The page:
Personal circumstances changed, my wife Karen had an accident and with the travelling and everything it didn't work out and I left in the January. I thought that was my career over, but Ronnie McFall got in touch again when he'd a bit of a goalkeeping crisis and asked me to come back, which was great.

Q: You were 45 by the time you went back to Portadown. Was that a big decision?

A: I had been in the squad when they won the league in 1996. Tim Dalton had come in by then and I was his understudy. Again I was lucky in that the rules changed allowing for a goalkeeper to be on the bench and I made the required number of appearances to get a medal - although it was Tim who won them the league.

I got the call from Ronnie mid-season in 2000 when the team was in a relegation battle, but I enjoyed it because I was kept busy. We were digging out 0-0 draws or 1-0 wins and we managed to stay up.

I would say that was as good an achievement as winning the league. The next year we won the league and to go from a relegation battle to winning the league in 18 months was amazing.

Q: Winning the league meant playing Champions League football the next season. You then entered the record books as the oldest player ever to play in the Champions League at 46-years-old. Does that give you a lot of personal pride?

A: Definitely. I think it's still a pub quiz question around Newry. I think someone has taken it off me since then, but I always add that I kept a clean sheet too - which was more important.

We lost 2-1 away from home and had one cleared off the line. Had we scored we would have gone through on away goals.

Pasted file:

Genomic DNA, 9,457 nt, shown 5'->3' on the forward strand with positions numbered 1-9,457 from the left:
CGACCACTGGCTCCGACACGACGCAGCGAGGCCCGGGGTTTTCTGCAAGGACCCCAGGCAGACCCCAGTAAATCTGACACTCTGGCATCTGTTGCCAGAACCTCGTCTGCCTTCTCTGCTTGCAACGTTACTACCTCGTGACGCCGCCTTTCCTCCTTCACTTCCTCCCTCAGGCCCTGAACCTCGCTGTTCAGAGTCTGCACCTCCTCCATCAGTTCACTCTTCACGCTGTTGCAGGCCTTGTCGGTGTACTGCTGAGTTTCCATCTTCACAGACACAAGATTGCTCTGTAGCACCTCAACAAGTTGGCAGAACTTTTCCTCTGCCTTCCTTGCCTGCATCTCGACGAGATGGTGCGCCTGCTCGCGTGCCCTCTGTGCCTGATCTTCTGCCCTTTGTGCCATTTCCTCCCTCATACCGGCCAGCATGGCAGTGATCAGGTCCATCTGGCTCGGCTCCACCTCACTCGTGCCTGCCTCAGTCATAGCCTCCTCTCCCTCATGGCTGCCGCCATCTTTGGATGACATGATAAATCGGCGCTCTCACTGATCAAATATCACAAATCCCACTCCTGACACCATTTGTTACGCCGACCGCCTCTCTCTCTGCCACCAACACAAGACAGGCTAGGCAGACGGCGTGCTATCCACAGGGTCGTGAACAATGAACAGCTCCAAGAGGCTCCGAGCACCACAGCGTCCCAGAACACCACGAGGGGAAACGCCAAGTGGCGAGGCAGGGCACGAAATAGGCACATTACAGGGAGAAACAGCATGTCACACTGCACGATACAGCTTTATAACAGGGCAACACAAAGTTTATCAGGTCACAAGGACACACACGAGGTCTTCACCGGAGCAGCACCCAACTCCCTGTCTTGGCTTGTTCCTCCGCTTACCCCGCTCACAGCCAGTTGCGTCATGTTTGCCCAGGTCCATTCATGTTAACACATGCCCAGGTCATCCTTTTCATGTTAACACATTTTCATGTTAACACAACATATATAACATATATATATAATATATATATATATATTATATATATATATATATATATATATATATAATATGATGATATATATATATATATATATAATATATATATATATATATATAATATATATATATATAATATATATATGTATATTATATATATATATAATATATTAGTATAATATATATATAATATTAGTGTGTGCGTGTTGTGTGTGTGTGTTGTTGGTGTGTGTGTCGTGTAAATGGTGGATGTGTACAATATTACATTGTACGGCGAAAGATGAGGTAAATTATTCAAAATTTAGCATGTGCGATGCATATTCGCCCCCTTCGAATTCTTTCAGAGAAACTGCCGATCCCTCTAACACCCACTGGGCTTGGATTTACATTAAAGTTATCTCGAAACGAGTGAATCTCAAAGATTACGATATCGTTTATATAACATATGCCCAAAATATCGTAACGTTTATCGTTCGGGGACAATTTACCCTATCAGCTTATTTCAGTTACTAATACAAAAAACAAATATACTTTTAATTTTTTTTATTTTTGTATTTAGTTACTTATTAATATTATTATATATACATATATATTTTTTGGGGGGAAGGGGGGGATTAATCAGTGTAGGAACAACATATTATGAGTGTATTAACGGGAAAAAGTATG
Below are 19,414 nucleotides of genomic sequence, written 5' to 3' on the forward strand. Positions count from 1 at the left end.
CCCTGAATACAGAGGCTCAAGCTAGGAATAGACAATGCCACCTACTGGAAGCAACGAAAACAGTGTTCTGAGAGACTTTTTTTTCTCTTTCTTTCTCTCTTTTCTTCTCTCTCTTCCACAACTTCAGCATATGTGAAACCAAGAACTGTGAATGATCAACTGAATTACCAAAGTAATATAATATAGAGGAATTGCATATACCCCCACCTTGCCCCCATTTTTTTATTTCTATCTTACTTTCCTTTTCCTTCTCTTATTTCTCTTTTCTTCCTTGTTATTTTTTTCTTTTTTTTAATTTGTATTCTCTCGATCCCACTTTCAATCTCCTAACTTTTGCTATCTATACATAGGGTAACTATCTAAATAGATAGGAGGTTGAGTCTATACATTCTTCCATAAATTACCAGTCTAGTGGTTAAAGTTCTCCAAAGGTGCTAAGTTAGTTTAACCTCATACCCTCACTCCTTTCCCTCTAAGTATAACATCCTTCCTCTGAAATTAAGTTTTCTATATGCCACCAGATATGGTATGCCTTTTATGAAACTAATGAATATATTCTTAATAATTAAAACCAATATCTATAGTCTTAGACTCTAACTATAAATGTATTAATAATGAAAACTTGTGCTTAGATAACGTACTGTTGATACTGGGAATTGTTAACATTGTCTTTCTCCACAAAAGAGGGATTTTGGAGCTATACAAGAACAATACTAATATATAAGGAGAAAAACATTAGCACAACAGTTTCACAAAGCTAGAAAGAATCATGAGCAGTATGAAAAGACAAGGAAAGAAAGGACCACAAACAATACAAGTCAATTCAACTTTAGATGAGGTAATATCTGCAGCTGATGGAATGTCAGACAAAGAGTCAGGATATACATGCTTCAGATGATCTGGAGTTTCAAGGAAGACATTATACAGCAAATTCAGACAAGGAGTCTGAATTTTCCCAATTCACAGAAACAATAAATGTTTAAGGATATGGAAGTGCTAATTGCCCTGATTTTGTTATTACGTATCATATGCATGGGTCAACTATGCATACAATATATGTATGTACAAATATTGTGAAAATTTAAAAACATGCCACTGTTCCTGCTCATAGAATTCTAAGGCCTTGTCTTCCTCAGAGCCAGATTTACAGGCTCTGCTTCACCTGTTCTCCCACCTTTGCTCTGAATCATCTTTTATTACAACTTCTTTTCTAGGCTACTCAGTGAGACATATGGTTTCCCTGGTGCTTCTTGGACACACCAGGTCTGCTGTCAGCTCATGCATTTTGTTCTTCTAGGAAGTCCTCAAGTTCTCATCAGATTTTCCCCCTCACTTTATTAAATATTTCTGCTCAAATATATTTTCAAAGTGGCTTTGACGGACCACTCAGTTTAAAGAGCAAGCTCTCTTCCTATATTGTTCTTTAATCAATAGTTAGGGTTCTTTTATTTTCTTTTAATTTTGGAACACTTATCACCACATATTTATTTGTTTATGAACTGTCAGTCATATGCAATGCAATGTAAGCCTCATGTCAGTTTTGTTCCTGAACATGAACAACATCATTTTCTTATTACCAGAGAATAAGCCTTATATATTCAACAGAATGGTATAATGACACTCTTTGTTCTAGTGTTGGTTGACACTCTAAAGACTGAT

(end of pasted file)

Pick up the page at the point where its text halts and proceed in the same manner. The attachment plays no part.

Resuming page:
Q: Did you think of going out on a high after that?

A: We'd won the league and what was in my head was that you don't win the league with a bad goalkeeper, so I felt good enough to carry on. I remember going to Linfield and winning 1-0 and I felt I'd a good game.

You know going there you were going to have something to do and that's what you want as a goalkeeper. Age didn't come into it. Karen had a serious accident then and that was the end of it. I had to stop then, otherwise I could maybe have had a few more years. I might have had to work a bit more on my fitness and strength, I know that.

Q: What happened to Karen in that accident?

A: She was crossing the road during her lunch break from work in the middle of Armagh and ended up under a lorry. She had major injuries - life-changing injuries. She broke her back, lost a leg and had other injuries and then had to deal with the consequences of those.

That was the end of the football for me. She was in intensive care in Musgrave Park Hospital for six months and then when she got home there was a period of adjustment to a different way of life for the family and a number of operations in the years that followed.

Mickey Keenan in action for Portadown

Q: How hard was that for you at the time - particularly with the travelling involved going up and down to Musgrave?

A: It was horrendous. My employers were very accommodating. In six months I think there were only four nights when I wasn't at the hospital.

I was getting up in the morning, cooking for the kids and leaving food out for them, going to work and then straight to the hospital and back home maybe in the early hours of the morning before getting up at 6.30am to start all over again.